This admittedly sounds over-the-top. But one of the nation's top constitutional and military law experts - Jonathan Turley - agrees.
Is the second most cited law professor in the countryTurley said yesterday on C-Span (starting at 15:50):
Has worked as both the CBS and NBC legal analyst during national controversies
Ranks 38th in the top 100 most cited 'public intellectuals' in a recent study by a well-known judge
Is one of the top 10 lawyers handling military cases
Has served as a consultant on homeland security and constitutional issues
Is a frequent witness before the House and Senate on constitutional and statutory issues
President Obama has just stated a policy that he can have any American citizen killed without any charge, without any review, except his own. If he's satisfied that you are a terrorist, he says that he can kill you anywhere in the world including in the United States.
Two of his aides just ... reaffirmed they believe that American citizens can be killed on the order of the President anywhere including the United States.
You've now got a president who says that he can kill you on his own discretion. He can jail you indefinitely on his own discretion
I don't think the the Framers ever anticipated that [the American people would be so apathetic]. They assumed that people would hold their liberties close, and that they wouldn't relax ...
The Government Has Never Given a Rationale for Assassination
While one might assume that the government has given a valid justification for the claim that it can assassinate anyone anywhere, the Washington Post noted yesterday:
In outlining its legal reasoning, the administration has cited broad congressional authorizations and presidential approvals, the international laws of war and the right to self-defense. But it has not offered the American public, uneasy allies or international authorities any specifics that would make it possible to judge how it is applying those laws.And see this.
"They've based it on the personal legitimacy of [President] Obama - the 'trust me' concept," [American University law professor Kenneth Anderson] said. "That's not a viable concept for a president going forward."
Under domestic law, the administration considers [assassinations] to be covered by the Authorization for Use of Military Force that Congress passed days after the Sept. 11, 2001, attacks. In two key sentences that have no expiration date, the AUMF gives the president sole power to use "all necessary and appropriate force" against nations, groups or persons who committed or aided the attacks, and to prevent future attacks. [But the government just broadened the authorization for use of military force from those who attacked us on 9/11 to include the Taliban and the vague category of "associated forces".]
The authorization did not address targets' nationality or set geographical boundaries, and there was "nothing about the permission of the government" of any country where a terrorist might be found, the former official said.
Almost Any American Could Be Arbitrarily Labeled a "Terrorist"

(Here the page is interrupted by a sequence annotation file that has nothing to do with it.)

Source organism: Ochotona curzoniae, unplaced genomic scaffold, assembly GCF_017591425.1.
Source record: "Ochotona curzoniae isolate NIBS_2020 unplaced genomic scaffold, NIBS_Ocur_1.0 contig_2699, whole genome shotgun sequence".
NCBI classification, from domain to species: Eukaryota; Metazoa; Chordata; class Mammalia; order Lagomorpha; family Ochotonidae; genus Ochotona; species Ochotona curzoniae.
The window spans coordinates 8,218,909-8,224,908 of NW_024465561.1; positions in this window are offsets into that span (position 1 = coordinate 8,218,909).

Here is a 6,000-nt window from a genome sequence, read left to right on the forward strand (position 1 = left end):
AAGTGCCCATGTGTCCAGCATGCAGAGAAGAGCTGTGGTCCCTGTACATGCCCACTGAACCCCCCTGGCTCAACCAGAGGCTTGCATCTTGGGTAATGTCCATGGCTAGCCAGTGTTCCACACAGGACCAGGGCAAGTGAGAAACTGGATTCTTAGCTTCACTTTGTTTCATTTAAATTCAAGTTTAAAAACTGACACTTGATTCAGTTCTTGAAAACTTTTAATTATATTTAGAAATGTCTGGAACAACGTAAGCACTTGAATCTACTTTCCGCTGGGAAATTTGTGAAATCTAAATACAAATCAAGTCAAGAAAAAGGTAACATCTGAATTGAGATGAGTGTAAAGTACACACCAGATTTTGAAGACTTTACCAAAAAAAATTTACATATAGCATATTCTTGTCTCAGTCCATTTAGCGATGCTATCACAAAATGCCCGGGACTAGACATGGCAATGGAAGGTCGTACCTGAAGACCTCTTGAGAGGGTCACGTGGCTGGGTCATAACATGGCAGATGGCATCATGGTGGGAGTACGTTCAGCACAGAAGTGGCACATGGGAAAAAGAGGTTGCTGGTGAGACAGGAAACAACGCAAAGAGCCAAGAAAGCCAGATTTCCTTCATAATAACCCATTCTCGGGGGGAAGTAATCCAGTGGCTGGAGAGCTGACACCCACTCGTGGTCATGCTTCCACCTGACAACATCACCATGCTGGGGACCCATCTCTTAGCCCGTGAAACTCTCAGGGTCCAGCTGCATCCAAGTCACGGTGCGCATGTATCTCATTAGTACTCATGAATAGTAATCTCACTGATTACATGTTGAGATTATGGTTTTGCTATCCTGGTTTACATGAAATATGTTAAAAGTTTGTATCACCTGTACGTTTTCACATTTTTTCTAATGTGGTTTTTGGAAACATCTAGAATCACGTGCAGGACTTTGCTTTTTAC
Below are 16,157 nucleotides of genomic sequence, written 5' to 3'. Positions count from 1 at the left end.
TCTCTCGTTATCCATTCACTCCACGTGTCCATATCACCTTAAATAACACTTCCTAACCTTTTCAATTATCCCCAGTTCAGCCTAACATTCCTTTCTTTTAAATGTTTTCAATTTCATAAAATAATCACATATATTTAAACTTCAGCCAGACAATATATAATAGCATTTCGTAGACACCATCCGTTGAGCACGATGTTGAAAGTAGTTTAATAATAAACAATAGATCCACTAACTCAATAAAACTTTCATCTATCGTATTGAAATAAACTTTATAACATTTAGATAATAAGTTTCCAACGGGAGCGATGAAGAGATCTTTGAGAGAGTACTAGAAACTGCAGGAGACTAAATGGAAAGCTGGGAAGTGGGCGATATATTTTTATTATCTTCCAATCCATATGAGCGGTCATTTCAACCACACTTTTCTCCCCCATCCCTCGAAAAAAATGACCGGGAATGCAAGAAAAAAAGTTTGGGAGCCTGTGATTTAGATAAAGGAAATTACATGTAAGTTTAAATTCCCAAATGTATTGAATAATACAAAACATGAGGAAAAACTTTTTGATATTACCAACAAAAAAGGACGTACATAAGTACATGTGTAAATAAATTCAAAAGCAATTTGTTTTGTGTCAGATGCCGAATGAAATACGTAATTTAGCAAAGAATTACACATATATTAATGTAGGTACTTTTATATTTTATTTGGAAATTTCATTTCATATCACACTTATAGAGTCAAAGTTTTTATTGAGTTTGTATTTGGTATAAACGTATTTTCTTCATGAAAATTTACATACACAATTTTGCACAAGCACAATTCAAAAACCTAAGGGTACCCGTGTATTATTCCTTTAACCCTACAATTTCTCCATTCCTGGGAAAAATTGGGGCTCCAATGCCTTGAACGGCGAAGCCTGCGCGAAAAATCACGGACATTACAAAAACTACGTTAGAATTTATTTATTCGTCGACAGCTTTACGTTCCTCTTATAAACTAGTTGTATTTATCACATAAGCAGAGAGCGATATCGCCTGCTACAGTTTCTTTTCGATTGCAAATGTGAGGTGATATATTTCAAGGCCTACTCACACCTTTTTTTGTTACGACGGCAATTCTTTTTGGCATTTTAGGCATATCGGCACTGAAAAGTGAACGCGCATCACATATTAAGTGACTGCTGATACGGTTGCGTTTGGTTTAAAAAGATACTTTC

As I've previously noted, this is especially concerning when almost any American could be labeled a "terrorist" if the government doesn't happen to like them:
It is dangerous in a climate where you can be labeled as or suspected of being a terrorist simply for questioning war, protesting anything, asking questions about pollution or about Wall Street shenanigans, supporting Ron Paul, being a libertarian, holding gold, or stocking up on more than 7 days of food. [And the FBI says that activists who investigate factory farms can be prosecuted as terrorists.] And see this.
And it is problematic in a period in which FBI agents and CIA intelligence officials, constitutional law expert professor Jonathan Turley, Time Magazine, Keith Olbermann and the Washington Post have all said that U.S. government officials "were trying to create an atmosphere of fear in which the American people would give them more power", and even former Secretary of Homeland Security - Tom Ridge - admits hat he was pressured to raise terror alerts to help Bush win reelection.
And it is counter-productive in an age when the government - instead of doing the things which could actually make us safer - are doing things which increase the risk of terrorism.
And it is insane in a time of perpetual war. See this, this, this and this.
And when the "War on Terror" in the Middle East and North Africa which is being used to justify the attack on Americans was planned long before 9/11.
And when Jimmy Carter's National Security Adviser told the Senate in 2007 that the war on terror is "a mythical historical narrative". And 9/11 was entirely foreseeable, but wasn't stopped. Indeed, no one in Washington even wants to hear how 9/11 happened, even though that is necessary to stop future terrorist attacks. And the military has bombed a bunch of oil-rich countries when it could have instead taken out Bin Laden years ago.
And - given that U.S. soldiers admit that if they accidentally kill innocent Iraqis and Afghanis, they then "drop" automatic weapons near their body so they can pretend they were militants - it is unlikely that the government would ever admit that an American citizen it assassinated was an innocent civilian who has nothing at all to do with terrorism.